Finance company PPF has sold its PPF Media division and shut down its local media project in the Czech Republic, called Naše Adresa ("Our Address"), which created a network of local weeklies across the country.
PPF invested at least Kc200 million (€8.05 million) in Naše Adresa, but the pilot project "did not meet the parameters of return on investment," the group's spokesman told the Czech News Agency (CTK) today. PPF sold its PPF Media company to investor Richard Benysek, CTK reported Friday.
"The pilot project, during which the PPF Media websites operated hyperlocal news and published [print weeklies] in seven regions of the ČR, has not complied with the parameters of commercial return on the PPF targets," PPF stated in a report dated Aug. 27, aktuálnĕ.cz reported.
However, the reason the project was shuttered is being debated.
"It's nonsense. How could it earn something while [in its] preparatory [stage]? How can it earn with a few isolated district weeklies? That was the purpose of the pilot project," a journalist who was part of building the project told aktuálnĕ.cz.
PPF's reason for selling PPF Media is that it wants to take on larger investments, worth at least Kc2.5 million (€100 million). Benysek bought PPF Media because he wants to continue growing the group's portfolio of activities, his PR representative told CTK.
In May 2009, PPF launched Naše Adresa, which then consisted of seven local weeklies and 23 websites in three regions of the Czech Republic, covering about 4 percent of the country's households. A year later, it reported printing more than 30,000 copies of the 24-to 32-page tabloids at its offset printing plant in Brno. In the future, Naše Adresa planned to grow to 230 local weeklies with a circulation of 500,000 and 700 hyperlocal websites, covering 14 regions and 75 districts of the country.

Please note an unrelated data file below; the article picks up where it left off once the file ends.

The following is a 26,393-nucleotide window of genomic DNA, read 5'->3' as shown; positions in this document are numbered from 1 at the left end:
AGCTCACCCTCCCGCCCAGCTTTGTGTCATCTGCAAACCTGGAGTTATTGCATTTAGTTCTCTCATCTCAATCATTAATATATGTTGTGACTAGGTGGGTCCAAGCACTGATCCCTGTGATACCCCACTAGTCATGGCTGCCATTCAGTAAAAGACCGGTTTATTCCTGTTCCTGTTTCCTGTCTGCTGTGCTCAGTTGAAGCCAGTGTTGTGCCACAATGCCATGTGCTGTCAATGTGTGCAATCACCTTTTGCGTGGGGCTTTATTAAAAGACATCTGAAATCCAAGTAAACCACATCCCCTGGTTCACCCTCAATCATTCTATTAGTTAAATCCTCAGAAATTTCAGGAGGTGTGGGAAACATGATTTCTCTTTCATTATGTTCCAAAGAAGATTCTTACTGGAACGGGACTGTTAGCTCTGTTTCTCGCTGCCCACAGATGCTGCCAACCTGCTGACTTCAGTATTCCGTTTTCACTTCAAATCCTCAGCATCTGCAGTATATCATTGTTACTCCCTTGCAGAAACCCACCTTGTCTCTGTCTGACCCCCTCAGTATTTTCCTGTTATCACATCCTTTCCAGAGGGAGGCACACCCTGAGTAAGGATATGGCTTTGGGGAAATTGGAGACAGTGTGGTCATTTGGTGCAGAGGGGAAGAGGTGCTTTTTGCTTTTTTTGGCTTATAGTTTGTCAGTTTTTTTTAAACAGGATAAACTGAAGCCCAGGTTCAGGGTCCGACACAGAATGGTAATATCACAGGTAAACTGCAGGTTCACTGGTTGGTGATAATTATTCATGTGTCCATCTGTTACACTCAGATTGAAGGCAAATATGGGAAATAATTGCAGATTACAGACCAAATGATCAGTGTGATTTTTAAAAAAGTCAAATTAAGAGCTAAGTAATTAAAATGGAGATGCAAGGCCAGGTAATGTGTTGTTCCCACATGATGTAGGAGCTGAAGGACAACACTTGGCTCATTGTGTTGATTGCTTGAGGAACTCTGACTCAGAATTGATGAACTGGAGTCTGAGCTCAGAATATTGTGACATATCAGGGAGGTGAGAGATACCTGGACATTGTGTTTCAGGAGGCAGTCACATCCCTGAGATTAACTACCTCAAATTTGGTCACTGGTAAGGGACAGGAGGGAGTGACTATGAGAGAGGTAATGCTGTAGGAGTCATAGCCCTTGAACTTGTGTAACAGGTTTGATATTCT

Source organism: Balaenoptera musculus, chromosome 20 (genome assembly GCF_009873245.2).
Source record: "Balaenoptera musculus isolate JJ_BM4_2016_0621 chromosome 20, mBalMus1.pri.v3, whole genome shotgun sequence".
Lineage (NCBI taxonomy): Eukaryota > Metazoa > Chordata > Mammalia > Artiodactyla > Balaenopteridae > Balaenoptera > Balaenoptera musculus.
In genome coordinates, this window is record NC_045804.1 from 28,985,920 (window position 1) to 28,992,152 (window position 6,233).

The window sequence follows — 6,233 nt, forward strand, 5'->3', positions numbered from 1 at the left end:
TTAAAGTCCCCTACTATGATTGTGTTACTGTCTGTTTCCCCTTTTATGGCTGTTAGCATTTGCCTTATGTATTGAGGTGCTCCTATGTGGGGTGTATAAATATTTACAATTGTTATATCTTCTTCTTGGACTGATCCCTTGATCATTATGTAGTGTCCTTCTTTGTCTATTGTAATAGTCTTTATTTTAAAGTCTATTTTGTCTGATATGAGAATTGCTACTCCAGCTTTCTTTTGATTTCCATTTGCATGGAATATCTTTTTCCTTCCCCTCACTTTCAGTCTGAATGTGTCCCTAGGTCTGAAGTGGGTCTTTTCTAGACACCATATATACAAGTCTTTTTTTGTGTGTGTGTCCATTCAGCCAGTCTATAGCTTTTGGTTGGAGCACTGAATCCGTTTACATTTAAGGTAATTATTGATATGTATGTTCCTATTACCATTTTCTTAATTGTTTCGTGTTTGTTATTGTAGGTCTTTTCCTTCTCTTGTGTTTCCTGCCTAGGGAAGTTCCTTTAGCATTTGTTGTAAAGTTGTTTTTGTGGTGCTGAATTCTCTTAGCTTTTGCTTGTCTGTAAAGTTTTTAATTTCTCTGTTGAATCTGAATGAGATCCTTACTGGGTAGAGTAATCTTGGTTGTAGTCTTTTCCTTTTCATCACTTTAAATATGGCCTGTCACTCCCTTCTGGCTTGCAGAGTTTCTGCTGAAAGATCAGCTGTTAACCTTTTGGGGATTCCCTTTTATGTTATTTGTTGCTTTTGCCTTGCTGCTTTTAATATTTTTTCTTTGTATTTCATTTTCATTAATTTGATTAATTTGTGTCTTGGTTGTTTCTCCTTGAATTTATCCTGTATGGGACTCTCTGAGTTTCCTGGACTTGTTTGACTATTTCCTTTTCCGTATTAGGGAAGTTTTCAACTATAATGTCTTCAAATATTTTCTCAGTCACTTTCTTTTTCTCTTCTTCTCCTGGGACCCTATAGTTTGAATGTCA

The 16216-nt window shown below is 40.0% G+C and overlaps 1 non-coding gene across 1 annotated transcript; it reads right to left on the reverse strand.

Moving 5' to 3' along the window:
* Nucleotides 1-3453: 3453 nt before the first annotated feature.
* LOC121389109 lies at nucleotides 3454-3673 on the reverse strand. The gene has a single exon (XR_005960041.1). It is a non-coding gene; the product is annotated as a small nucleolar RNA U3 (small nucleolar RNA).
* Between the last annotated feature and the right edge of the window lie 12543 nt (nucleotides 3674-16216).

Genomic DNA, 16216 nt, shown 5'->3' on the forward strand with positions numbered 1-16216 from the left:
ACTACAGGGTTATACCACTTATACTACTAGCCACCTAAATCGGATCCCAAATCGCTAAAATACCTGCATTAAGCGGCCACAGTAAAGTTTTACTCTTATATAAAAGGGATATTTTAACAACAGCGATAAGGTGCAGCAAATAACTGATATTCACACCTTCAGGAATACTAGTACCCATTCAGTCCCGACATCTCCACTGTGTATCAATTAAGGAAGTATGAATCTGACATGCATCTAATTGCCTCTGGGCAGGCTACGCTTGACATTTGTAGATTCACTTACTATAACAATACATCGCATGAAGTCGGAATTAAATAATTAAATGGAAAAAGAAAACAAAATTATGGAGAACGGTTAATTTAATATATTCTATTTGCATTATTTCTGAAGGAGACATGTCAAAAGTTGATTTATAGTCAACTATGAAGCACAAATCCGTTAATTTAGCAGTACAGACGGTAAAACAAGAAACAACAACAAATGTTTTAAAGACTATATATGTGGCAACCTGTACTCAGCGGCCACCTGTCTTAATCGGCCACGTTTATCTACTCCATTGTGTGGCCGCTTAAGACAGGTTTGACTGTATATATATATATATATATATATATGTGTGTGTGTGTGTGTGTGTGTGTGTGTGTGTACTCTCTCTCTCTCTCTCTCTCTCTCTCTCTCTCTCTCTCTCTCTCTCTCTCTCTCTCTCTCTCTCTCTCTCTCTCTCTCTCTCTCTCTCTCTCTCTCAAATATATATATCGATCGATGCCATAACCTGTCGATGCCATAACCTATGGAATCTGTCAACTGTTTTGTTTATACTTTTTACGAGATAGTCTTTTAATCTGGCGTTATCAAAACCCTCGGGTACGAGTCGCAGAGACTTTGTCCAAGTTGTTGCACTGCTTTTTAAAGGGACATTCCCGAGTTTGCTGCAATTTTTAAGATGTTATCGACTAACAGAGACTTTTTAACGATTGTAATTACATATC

Naše Adresa is unique in that it took 18 percent of its profits from sales at its dozens of coffee shops across the Czech Republic. The coffee shops' goal is to become a hub for local discussion, and to serve as a place for citizens to meet to discuss important issues. PPF also launched Futuroom, a hub newsroom in Prague, where the weeklies are produced and edited. The Futuroom headquarters are designed to earn money, while the news cafés are designed to cover costs.
"The most profitable part is the café. There are no doors. Anyone can go talk with reporters. We know that the thinking of the editorial team is very close to that of their readers," PPF Media CEO Roman Gallo was quoted recently as saying in SFN's latest report, "Million Dollar Strategies for Newspaper Companies."
It is unclear when the closure will take place, and if the Futuroom will also be closed.